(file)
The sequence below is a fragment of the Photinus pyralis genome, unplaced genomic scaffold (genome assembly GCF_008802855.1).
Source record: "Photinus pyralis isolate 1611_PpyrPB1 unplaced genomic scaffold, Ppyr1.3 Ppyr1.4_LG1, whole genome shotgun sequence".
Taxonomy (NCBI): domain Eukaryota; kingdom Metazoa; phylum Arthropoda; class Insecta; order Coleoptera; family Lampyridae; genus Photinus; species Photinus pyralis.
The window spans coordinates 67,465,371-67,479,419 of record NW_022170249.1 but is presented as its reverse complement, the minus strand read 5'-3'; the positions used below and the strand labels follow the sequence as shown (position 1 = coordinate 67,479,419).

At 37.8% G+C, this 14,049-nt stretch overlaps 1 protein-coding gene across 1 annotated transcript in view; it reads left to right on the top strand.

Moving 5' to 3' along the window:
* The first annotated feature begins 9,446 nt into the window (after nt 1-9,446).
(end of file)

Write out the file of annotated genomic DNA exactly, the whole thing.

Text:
The sequence below is a fragment of the Photinus pyralis genome, unplaced genomic scaffold (genome assembly GCF_008802855.1).
Source record: "Photinus pyralis isolate 1611_PpyrPB1 unplaced genomic scaffold, Ppyr1.3 Ppyr1.4_LG1, whole genome shotgun sequence".
Taxonomy (NCBI): domain Eukaryota; kingdom Metazoa; phylum Arthropoda; class Insecta; order Coleoptera; family Lampyridae; genus Photinus; species Photinus pyralis.
The window spans coordinates 67,465,371-67,479,419 of record NW_022170249.1 but is presented as its reverse complement, the minus strand read 5'-3'; the positions used below and the strand labels follow the sequence as shown (position 1 = coordinate 67,479,419).

At 37.8% G+C, this 14,049-nt stretch overlaps 1 protein-coding gene across 1 annotated transcript in view; it reads left to right on the top strand.

Moving 5' to 3' along the window:
* The first annotated feature begins 9,446 nt into the window (after nt 1-9,446).